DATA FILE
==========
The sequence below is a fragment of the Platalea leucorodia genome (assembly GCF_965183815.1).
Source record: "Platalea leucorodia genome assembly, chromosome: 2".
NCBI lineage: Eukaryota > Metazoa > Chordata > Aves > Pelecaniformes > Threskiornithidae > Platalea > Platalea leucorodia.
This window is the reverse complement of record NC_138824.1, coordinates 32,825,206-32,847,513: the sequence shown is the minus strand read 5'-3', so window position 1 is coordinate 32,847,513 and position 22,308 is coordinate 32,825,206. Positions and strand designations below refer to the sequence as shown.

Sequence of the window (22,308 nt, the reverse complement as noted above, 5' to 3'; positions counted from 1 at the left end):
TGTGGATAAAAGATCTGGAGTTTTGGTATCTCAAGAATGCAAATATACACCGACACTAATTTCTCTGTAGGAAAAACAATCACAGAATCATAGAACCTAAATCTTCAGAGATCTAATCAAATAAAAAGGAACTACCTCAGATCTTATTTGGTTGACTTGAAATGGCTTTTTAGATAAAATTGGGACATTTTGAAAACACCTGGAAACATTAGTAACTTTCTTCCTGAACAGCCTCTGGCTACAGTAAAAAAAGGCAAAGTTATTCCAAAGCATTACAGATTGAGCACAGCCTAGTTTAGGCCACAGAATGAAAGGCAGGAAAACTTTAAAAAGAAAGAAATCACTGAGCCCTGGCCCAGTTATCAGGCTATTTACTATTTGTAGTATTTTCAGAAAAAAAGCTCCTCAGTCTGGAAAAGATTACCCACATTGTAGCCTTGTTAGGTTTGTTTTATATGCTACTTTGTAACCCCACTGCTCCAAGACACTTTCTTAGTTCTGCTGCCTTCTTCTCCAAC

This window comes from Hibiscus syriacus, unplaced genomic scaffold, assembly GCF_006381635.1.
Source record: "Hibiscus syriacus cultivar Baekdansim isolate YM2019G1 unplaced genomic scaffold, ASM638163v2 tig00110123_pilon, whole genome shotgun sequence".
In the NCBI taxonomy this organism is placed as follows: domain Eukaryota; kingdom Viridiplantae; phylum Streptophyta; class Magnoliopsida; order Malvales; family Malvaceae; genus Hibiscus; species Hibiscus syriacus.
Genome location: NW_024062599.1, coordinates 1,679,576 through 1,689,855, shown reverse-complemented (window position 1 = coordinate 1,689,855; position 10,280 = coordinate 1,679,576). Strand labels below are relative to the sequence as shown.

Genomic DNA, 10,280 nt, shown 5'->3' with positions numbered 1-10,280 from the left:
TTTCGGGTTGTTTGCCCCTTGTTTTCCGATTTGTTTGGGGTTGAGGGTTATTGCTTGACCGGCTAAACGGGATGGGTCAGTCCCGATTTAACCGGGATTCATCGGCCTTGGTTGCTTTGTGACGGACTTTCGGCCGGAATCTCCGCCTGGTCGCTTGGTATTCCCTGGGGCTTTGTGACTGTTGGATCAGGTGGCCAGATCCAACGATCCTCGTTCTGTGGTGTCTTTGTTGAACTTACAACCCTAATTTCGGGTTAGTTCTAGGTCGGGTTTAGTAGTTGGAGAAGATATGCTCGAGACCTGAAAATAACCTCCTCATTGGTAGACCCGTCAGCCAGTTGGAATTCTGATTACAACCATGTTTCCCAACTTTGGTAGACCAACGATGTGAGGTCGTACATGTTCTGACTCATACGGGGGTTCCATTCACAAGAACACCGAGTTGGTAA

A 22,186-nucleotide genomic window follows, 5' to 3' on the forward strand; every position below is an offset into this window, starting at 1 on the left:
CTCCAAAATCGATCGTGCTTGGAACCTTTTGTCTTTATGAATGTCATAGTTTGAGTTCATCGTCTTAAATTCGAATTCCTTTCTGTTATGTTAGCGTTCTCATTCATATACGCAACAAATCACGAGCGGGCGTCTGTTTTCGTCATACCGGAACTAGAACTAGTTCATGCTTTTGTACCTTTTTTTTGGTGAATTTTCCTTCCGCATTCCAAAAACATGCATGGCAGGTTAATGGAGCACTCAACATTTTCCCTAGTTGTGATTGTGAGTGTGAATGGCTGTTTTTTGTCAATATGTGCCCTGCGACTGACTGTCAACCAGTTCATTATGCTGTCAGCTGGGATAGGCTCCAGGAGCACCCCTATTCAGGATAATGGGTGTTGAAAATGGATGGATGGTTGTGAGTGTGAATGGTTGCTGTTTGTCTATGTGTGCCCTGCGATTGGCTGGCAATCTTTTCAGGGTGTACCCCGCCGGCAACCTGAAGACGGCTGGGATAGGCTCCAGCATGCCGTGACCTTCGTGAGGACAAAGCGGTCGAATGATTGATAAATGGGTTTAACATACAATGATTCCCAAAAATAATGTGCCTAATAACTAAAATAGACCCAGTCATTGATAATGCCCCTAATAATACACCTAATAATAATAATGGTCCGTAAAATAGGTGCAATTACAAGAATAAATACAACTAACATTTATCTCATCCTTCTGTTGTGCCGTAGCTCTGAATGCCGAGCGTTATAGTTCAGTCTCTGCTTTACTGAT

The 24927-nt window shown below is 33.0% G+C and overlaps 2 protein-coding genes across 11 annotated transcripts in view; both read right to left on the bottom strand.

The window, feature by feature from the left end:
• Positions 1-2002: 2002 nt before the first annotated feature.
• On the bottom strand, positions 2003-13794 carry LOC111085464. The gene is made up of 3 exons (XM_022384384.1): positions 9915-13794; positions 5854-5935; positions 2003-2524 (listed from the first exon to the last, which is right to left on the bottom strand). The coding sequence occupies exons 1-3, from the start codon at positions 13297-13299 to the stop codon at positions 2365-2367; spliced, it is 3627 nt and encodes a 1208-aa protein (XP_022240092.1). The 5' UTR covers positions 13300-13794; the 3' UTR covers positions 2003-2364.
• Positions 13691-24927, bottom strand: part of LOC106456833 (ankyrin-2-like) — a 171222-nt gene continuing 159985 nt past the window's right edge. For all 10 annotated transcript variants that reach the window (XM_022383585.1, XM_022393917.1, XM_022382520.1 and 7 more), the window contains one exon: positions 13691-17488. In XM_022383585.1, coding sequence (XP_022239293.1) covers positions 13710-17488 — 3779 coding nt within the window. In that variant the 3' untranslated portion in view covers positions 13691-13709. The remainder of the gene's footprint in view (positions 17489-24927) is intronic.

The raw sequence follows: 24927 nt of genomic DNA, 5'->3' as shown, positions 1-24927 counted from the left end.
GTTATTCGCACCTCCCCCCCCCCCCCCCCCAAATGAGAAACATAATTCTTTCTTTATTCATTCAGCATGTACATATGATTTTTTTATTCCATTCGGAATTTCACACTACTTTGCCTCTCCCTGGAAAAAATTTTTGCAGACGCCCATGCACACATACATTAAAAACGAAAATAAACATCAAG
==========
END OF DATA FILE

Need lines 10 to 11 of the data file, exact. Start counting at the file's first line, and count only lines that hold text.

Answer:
Genome location: NW_024062599.1, coordinates 1,679,576 through 1,689,855, shown reverse-complemented (window position 1 = coordinate 1,689,855; position 10,280 = coordinate 1,679,576). Strand labels below are relative to the sequence as shown.

Genomic DNA, 10,280 nt, shown 5'->3' with positions numbered 1-10,280 from the left: